Vaccines have been around for centuries in one form or another. For example, during the time of our Founding Fathers, it was common in American colonial times to attempt to inoculate people from diseases like measles and smallpox.

 

The method back then was to take a weakened (hopefully) strain of the disease from a person who was already recovering and inject it into a healthy person. That way, the healthy person was likely to suffer a mild case of the disease but have a much greater chance of full recovery.

 

Injecting a weakened form of a disease has been the basic concept behind vaccines ever since. It is still used today for flu shots, for example, and other diseases.

 

But in development for the COVID-19 vaccines, the approach was different and vastly more high-tech. Modern vaccines are called mRNA vaccines because they leverage RNA – the counterpart to DNA – to teach our cells how to make proteins that can trigger an immune response.

 

That immune response, in turn, produces antibodies that protect us from getting real viruses inside our bodies.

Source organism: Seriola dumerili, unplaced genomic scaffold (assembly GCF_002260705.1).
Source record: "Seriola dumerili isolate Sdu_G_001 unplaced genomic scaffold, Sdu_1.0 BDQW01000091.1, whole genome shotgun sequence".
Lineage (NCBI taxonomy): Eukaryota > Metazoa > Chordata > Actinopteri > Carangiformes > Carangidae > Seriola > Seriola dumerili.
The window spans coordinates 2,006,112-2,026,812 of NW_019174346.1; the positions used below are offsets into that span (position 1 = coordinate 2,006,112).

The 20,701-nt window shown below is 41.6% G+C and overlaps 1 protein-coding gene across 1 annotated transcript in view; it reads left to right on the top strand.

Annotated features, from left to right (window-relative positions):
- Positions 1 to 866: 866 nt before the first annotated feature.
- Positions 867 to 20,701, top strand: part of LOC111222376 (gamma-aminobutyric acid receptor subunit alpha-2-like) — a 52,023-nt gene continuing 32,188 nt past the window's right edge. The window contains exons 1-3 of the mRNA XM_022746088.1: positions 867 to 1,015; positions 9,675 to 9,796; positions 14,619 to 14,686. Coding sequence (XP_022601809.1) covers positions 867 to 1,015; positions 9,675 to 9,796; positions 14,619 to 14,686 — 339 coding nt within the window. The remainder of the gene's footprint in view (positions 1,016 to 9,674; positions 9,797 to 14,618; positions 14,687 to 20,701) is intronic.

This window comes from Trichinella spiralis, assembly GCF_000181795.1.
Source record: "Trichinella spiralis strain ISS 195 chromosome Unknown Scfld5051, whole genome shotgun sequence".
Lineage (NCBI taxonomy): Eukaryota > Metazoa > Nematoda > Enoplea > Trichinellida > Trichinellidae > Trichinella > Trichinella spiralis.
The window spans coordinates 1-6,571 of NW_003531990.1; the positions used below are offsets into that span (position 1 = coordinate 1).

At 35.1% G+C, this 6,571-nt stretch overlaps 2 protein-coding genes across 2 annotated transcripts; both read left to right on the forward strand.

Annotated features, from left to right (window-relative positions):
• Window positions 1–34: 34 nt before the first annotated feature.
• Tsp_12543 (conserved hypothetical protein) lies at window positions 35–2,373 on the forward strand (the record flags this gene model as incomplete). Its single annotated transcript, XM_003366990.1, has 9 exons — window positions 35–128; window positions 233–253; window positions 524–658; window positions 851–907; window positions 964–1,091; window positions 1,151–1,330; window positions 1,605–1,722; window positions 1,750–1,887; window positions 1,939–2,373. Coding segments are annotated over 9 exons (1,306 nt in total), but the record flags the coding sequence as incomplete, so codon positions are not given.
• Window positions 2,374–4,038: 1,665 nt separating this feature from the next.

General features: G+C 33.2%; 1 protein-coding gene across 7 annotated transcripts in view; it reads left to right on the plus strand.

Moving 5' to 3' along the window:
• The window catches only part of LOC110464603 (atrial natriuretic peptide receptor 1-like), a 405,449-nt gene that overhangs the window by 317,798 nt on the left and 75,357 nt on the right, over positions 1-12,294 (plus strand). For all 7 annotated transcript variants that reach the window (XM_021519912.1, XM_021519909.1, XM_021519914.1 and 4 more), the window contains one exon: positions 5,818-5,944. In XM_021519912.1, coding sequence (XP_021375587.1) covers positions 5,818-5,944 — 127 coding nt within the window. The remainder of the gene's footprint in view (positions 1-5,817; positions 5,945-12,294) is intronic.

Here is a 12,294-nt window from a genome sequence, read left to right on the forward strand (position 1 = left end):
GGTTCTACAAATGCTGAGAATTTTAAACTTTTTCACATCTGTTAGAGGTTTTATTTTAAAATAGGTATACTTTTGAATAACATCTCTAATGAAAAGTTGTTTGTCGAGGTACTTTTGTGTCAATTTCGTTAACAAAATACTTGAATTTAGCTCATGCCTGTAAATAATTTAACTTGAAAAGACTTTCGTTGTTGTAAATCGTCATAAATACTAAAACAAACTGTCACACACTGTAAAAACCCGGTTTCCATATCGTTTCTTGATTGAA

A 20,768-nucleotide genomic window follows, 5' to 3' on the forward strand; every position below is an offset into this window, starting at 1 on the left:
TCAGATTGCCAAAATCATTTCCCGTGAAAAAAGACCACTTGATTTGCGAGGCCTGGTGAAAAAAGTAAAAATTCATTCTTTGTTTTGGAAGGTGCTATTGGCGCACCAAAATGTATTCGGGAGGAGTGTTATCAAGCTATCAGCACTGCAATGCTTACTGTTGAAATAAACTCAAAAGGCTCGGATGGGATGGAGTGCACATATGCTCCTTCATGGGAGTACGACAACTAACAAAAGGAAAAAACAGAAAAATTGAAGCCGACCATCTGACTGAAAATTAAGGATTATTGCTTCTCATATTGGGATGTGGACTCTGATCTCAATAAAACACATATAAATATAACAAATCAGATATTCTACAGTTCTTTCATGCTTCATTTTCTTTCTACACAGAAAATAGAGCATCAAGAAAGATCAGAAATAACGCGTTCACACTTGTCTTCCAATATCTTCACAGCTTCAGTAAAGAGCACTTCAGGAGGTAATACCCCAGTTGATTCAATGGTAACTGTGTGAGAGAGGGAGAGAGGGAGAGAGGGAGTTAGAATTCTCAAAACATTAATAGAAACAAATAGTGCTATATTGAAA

The creation of mRNA vaccines is the result of new technologies that were developed beginning in the early 1990s. These were complex techniques that could manipulate cells on a subcellular level. Specifically, that means being able to go into DNA itself and having the ability to manipulate what this basic building block of life is doing.

 

It is DNA that holds the code for making proteins. When a cell needs a new protein, it copies the “instructions” for how to make it by reading an RNA molecule which is a single strand of genetic material.

 

Next, a ribosome – what biologists call a natural “cellular machine” – runs along the code of the RNA strand, reads it, and then delivers the proper building instruction to create the protein needed.

 

Well, it was in the 1990s that scientists began to duplicate that process in the lab and in a directed fashion. In other words, the technology was developed to mimic to work of a ribosome in its job of creating perfect copies of specific proteins.

 

For the first time in history, scientists could build any kind of protein they wanted. It was researchers at the University of Wisconsin partnering with a biotechnology company called Vical that developed the first mRNA.